Veskimo cooling systems have been out for years. You might wonder why a chilled water cooling system for motorcycle riders isn't common knowledge or at least a more common topic.
The kit they offer is simply not going to work on a typical touring bike! Those that spent the money on their cooling vest, then either of the two reservoirs, probably don't use them after a few tries. Current price for a vest and their larger reservoir is $460. Claims of up to 8 hours cooling are misleading. They recommend frozen blocks of ice to extend cooling duration. That is very true, frozen blocks last a lot longer. But you cannot find handy frozen blocks of ice to fit their cooler on a trip.
I have been using this system for two summers now. Not willing to spend well over $200 for what looked like a small lunch cooler, I built my own. About twice the size of their larger cooler. I bought a few 12v dc water fountain pumps off ebay. I bought a bait well timer off ebay. Veskimo will sell you the fittings that go through the thin plastic walls of these type coolers, as well as the hose. I bought their extension hose and cut it to fit. If you wanted to try this, not using the expensive timers can be avoided with a simple on/off switch. That will actually work quite well. As the project evolved, even with the much larger cooler, I was not getting the duration of cooling I wanted. My final version is shown here. Ozark Trails 30 can cooler from Wally World. $19. Actually not as tall, but is wider than the other one I tried. This makes it easy to put gear under, or on top of it for trips.
I can go a full tank of fuel now and still have adequate cooling. It will hold a 20 lb bag of ice. Depending on temps and how long you have ridden, sometimes 10 lb bags are plenty to add. This is the game changer and what makes this hybrid setup worth using. Just about anywhere you stop for fuel has bags of ice!
How well does it actually work? If you have ever put on an evaporative vest you know that "ice cold" feeling when you first put it on. This hybrid system is very similar, but it stays that way for hours. You know that feeling of riding in heat, you get a bit lethargic, maybe not as alert as you should be. Certainly not comfortable. The heat can drain your energy and enthusiasm! This system works so well I use it when temps are in the mid 80's as it just makes you feel like it is cool out. Is it like A/C in a car? No, but you don't ever get that " I have to get out of this gear before I pass out" feeling. On a recent trip I ran for hours with the temps between 102-105 degrees. I was quite comfortable, never feeling like I wanted a break from the heat. The best testament I can give to how it works is this: coming up 285 in New Mexico the temp gauge was ready 102-103. Fresh blacktop. Traffic stopped.....I was stopped there on fresh asphalt for nearly 1/2 hour. I turned the bike engine off and left the cooling system running. Full gear/helmet. I realized that I was just fine and not getting too hot! Under ANY other condition I would have had to pull off and take off gear to prevent heat exhaustion. If you wear full gear, you know the feeling.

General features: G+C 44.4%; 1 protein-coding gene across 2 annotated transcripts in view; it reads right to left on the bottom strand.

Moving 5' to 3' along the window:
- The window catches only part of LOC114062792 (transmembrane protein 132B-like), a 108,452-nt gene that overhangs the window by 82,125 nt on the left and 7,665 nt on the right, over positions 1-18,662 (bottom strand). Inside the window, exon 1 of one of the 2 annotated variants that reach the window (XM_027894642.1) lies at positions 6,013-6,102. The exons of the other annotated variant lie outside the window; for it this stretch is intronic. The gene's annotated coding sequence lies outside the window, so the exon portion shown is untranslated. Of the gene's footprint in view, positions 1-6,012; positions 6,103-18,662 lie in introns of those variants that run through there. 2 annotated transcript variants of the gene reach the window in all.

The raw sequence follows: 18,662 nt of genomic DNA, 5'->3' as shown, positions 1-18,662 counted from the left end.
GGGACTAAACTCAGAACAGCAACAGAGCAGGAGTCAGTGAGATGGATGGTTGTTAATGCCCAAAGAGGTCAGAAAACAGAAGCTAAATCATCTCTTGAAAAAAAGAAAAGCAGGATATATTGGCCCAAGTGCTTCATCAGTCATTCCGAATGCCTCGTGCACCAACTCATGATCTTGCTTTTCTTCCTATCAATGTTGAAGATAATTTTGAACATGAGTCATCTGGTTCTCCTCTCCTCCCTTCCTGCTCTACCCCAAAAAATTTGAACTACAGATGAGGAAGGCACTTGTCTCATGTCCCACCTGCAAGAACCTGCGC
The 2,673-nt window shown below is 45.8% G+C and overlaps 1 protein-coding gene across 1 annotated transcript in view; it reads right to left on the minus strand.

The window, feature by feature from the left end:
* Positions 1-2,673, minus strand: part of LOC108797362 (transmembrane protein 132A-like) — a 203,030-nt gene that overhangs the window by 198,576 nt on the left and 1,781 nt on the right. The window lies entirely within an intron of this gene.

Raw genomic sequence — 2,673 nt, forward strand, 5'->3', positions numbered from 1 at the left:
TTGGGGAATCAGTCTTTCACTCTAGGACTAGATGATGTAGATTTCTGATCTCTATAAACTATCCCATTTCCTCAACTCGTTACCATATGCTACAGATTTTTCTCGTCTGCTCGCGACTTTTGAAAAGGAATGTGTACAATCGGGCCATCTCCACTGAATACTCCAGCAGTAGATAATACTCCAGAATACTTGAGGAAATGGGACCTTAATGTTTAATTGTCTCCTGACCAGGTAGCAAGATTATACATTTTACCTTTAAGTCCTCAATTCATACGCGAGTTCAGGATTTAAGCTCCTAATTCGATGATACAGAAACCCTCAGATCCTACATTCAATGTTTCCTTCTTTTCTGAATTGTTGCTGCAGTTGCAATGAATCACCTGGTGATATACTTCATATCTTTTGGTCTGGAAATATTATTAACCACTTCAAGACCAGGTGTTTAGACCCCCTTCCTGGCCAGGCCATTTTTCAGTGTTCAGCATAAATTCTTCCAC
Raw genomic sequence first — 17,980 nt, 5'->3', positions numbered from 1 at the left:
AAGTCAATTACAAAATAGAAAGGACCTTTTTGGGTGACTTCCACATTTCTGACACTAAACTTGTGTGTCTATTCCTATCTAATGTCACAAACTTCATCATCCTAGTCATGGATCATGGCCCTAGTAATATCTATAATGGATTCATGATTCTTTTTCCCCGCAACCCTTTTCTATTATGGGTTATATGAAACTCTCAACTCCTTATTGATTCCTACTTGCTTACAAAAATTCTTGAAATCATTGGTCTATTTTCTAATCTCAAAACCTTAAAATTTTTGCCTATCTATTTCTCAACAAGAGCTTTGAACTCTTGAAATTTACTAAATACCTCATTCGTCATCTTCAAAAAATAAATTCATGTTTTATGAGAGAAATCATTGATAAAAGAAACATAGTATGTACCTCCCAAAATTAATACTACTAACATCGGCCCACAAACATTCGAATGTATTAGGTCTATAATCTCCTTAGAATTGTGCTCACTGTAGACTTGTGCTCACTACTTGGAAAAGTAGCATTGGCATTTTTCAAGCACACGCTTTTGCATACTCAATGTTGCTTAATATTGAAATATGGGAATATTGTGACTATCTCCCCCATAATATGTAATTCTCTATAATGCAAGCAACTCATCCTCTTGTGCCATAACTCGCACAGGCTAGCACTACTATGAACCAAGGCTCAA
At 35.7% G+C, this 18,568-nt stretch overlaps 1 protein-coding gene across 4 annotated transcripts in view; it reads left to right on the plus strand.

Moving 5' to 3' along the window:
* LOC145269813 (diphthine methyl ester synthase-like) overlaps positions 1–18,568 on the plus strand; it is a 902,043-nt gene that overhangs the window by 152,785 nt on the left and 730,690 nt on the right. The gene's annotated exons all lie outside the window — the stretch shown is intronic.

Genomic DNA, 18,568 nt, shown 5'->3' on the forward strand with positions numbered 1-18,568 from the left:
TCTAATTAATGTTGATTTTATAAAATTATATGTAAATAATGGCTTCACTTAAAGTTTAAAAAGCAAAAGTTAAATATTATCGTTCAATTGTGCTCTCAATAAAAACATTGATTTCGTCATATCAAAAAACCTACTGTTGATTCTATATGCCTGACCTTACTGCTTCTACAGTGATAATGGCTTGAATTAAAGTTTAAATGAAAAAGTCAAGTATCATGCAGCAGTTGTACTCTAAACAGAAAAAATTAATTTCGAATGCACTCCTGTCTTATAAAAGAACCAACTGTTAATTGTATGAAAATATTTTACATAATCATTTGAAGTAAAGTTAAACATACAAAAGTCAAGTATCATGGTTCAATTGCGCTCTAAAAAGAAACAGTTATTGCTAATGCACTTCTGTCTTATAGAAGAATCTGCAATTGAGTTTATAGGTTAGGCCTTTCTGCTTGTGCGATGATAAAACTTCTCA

Here is the current cooler/pump setup.
I use my Gerbings gear power outlet for power:
I put three wire ties through the cooler outer blanket on both sides and use a RokStrap to hold it in place.
I cut a slit in the outer cover to run the hose and power.
Using the handy wire ties I mounted the bait well timer where I can easily reach back and adjust timing.
This is where the fittings are in the top/rear of the cooler.
I mounted the pump to a piece of plastic so there would be no holes below those for the hose inlets. I fabricated a sump cover to keep ice chunks from getting to the pump inlet.
This cooler has a small velcro secured closure in the top. You just don't know how good a bottle of water, ice cold, tastes/feels at a rest stop! You can see the plastic cup I leave in there to dip water out before I refill with ice.
Front view of the mesh Veskimo vest. You can see the tubes running through it.
Rear view of vest:
This is a pic of the vest hose hooked to the cooling system hose. The quick disconnects are very easy to use. You do have to remember you have the hose connected when dismounting. I usually just disconnect it first.
One important thing is that the cooling vest needs to be insulated a bit from direct airflow. Not important with an Aerostich, but with my mesh gear I simply put my old evaporative vest over it. Seems to extend ice life as you are not working the system as hard.
To close I will add what I learned about gear. You can run an Aerostich suit in 100+ temps in comfort. As long as you are moving! Your legs and arms can get very uncomfortable in slow/stopped conditions. Wide open mesh, the kind that most mesh jackets use, is probably going to flow a bit more air than is good. You are trying to create a micro-climate. The best compromise I have found it my Motoport mesh kevlar jacket and pants. They don't flow as much air as most mesh gear. My evaporative vest keeps air off the vest. My arms and especially my legs stay comfortable. Remember, if you keep your core cool, the rest is going to stay cooler too. I have this system working well now. I won't be taking trips without it, where temps are going to hit 90 degrees for instance. Is it the answer for commuting? Could be, but it is a bit of a pita to get it iced up for small commutes/trips. Where it shines is all day trips where fatigue is your enemy!